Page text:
Imagine that you receive a bonus check for $40,000 and are wondering what to do with that money? This is where an understanding of the difference between good debt and bad debt is very helpful. Good debt is buying something with a loan that will eventually put more money into your pocket. A great example of this is purchasing an apartment house. Let’s say the apartment house costs $200,000 and has 4 units. You can go to the bank and get a loan for 80% of the purchase price or $160,000. You need to put a down payment (from your active income savings) of $40,000. After paying all expenses including mortgage, insurance, taxes, repairs, maintenance, and property management, let’s assume that there is a positive net cash flow (profit) of $4,000 at the end of the first year. This $4,000 represents a 10% rate of return on your initial $40,000. This return will improve as rents increase over the term of the loan. After the loan has been repaid, the yearly cash flow will now also include the amount that was previously allocated to the mortgage payment. You are then left with an asset worth much more than the initial $200,000 purchase price and significant monthly passive income. You will receive this monthly income without your direct active effort (time) and will have taken the first step to true wealth. You can use this positive cash flow to spend less time working for active income (accelerate retirement) or perhaps to buy another investment property. While this may seem like an oversimplified example of real estate investing, it contains all of the pertinent aspects of generating cash flow and was, in fact, my first real estate investment. When I discuss real estate with others, many feel that the subject is too complex for them. They can’t imagine dealing with tenants and fixing plumbing issues in the middle of the night. I also felt that way at the beginning and am happy to report that I have never dealt directly with any tenant issue (especially at night). As with any new area of personal growth, the initial period is often filled with tremendous doubt and uncertainty. What is helpful to remember is that every expert was once a beginner. No one is born with the knowledge of capitalization rates, profit/loss statements, and property management. It is all within reach – none of it is complex – but it does require work. The learning process is similar to any other subject; learn the fundamentals (80%) through books, podcasts, and lectures while engaging a mentor to learn the additional 20% that is comprised of practical application of fundamentals, transfer of experience and effective shortcuts to accelerate the process. A radiology mentor of mine told our first year class that we should be learning up to 90% of radiology through books and the final 10% during read-out sessions with experienced radiologists (mentors). In radiology, you don’t want your mentor to teach you basic anatomy on a CT scan but you do want them to show you how to interpret a CT to find the specific cause of the patient’s symptoms. Similarly in real estate, you don’t want your mentor teaching you the definition of net operating income (NOI) but you do want them to show you how to translate NOI to a good purchase price offer on a property.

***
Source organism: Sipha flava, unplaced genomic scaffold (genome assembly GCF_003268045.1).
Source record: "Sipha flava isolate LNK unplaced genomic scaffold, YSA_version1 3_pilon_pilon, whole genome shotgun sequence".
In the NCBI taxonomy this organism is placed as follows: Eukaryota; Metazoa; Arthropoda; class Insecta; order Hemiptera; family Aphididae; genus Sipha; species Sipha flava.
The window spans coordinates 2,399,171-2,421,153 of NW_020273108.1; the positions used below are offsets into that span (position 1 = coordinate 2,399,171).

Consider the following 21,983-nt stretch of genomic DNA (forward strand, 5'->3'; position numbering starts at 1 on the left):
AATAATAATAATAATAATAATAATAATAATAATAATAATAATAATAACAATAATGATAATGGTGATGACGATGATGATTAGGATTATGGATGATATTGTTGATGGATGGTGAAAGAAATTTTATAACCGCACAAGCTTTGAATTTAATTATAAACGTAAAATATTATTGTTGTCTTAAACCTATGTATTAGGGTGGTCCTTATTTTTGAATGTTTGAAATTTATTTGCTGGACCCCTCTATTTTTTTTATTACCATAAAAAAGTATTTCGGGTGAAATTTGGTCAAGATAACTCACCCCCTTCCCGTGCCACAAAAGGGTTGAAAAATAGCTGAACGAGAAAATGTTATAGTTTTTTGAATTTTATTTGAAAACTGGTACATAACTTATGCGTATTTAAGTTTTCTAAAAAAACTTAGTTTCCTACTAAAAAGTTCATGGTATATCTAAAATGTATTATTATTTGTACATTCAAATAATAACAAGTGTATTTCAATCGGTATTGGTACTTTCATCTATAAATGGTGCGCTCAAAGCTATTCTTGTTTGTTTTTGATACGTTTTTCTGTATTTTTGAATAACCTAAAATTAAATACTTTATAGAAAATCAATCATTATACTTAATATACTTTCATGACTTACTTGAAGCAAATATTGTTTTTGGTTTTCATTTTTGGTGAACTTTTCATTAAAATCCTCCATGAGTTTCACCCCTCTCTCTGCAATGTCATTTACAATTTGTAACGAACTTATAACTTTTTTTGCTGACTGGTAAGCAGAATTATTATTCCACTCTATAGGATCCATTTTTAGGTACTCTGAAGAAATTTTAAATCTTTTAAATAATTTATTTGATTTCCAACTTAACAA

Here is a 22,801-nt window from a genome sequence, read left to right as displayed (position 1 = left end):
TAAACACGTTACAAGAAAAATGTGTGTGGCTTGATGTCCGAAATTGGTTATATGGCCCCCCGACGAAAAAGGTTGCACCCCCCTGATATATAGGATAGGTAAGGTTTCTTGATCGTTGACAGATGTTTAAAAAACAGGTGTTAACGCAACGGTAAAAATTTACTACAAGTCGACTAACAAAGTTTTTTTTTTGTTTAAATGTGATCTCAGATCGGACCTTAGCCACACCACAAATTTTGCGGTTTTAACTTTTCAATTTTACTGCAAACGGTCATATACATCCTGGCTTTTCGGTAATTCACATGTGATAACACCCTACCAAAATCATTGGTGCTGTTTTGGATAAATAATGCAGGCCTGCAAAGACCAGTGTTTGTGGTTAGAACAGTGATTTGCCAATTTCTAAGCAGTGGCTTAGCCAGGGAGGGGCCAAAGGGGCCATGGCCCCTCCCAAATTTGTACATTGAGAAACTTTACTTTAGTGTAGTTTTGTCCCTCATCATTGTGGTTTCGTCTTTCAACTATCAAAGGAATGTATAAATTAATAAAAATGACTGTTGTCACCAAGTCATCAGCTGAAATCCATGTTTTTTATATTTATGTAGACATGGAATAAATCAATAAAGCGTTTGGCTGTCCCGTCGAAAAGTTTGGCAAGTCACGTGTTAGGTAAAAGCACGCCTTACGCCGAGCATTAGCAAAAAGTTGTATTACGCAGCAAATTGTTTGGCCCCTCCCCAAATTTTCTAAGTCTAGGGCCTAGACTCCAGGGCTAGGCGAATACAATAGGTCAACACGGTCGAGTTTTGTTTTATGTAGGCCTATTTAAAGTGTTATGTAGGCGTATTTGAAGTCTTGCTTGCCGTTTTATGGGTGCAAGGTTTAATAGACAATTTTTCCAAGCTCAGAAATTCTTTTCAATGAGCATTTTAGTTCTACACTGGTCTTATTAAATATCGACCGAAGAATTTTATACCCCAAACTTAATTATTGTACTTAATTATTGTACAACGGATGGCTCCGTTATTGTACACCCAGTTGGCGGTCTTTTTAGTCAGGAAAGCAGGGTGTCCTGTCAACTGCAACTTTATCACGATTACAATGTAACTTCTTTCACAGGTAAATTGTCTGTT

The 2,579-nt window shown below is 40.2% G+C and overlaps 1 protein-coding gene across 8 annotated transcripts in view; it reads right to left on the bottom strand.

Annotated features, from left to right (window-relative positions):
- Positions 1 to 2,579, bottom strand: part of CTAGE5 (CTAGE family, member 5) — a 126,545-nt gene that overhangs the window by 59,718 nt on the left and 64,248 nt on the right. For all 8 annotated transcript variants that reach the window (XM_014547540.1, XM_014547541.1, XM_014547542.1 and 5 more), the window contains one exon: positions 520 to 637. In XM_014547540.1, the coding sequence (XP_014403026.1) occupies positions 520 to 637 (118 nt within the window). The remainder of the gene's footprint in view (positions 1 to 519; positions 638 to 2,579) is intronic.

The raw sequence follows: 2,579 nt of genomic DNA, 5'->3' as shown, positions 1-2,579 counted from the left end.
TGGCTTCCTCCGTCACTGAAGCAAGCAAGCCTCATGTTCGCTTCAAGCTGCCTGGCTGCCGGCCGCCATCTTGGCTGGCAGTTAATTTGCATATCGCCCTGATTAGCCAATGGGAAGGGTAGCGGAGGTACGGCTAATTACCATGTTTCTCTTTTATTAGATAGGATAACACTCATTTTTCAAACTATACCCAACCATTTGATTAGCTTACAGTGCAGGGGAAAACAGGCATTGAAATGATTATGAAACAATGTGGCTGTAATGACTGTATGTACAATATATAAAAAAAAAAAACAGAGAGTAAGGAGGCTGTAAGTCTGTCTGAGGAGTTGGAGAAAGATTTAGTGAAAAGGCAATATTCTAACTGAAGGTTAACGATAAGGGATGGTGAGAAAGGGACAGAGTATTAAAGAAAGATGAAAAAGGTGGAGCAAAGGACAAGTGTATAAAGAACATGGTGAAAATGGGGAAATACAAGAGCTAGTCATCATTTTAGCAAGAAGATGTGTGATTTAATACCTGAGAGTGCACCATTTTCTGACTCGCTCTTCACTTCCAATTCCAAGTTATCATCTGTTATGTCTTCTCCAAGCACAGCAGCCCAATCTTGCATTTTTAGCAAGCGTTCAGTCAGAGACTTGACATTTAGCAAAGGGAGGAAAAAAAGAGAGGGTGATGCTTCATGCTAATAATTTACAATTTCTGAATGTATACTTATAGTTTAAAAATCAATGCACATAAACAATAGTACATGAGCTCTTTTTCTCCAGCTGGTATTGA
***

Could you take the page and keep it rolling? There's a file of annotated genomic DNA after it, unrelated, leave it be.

Good debt allows us to purchase an asset (real estate, business venture) that will put money into our pockets. In good investments, the debt is paid for by the asset and not from active earned income. What does bad debt look like? An example of bad debt would be to spend the initial $40,000 bonus check to upgrade your lifestyle with a more expensive car, larger house, or additional expenditures that simply drain money. There is no significant appreciation or positive cash flow. In most cases, the “asset” immediately begins to depreciate. Unfortunately, this is the path that many physicians (and others) follow. They reach for happiness with their spending patterns but end up only creating more anxiety, which requires more active work, which then leads to more spending. It is not a fun treadmill to be on.
There are other methods to acquire significant passive income. Many wealthy people have started companies, opened franchises, created online network marketing businesses etc. The common thread in all of these options is the creation of a value/money generating system that does not require their active daily effort for every dollar earned. As I read more books, listened to podcasts, and met with mentors, I became convinced that real estate investing was the correct path forward for me. It provided everything that investments in the stock market lacked – individual control of a tangible asset that I can see and work to improve, positive cash flow, and a reliably appreciating asset insulated from the majority of external forces. Plus it is fun – like a game of monopoly. I often wonder what would have happened if I started playing this game earlier. Had I known about real estate investing during college, my early years would have looked very different. During college, I would have used the money that I paid in rent to purchase a small house near campus. During medical school and residency, I would have rented this house to pay for the mortgage and to provide some positive cash flow. As my income increased as an attending physician, I would have sold this house (at a profit) and purchased a larger multi-family apartment building. The cycle would continue as I used the cash flow from this investment along with my active income to buy other properties. My asset appreciation and monthly cash flow would have had a 20 year head start. I don’t do this exercise to express regret (well, maybe a little) but to empower my kids and others with this type of knowledge earlier in their careers. Real estate investing done correctly, as well as other methods to create passive income, can provide financial freedom that allows all of us to pursue our passions, fulfill our unique potential, serve our communities and ultimately live better lives. What more can you want for yourself and your children?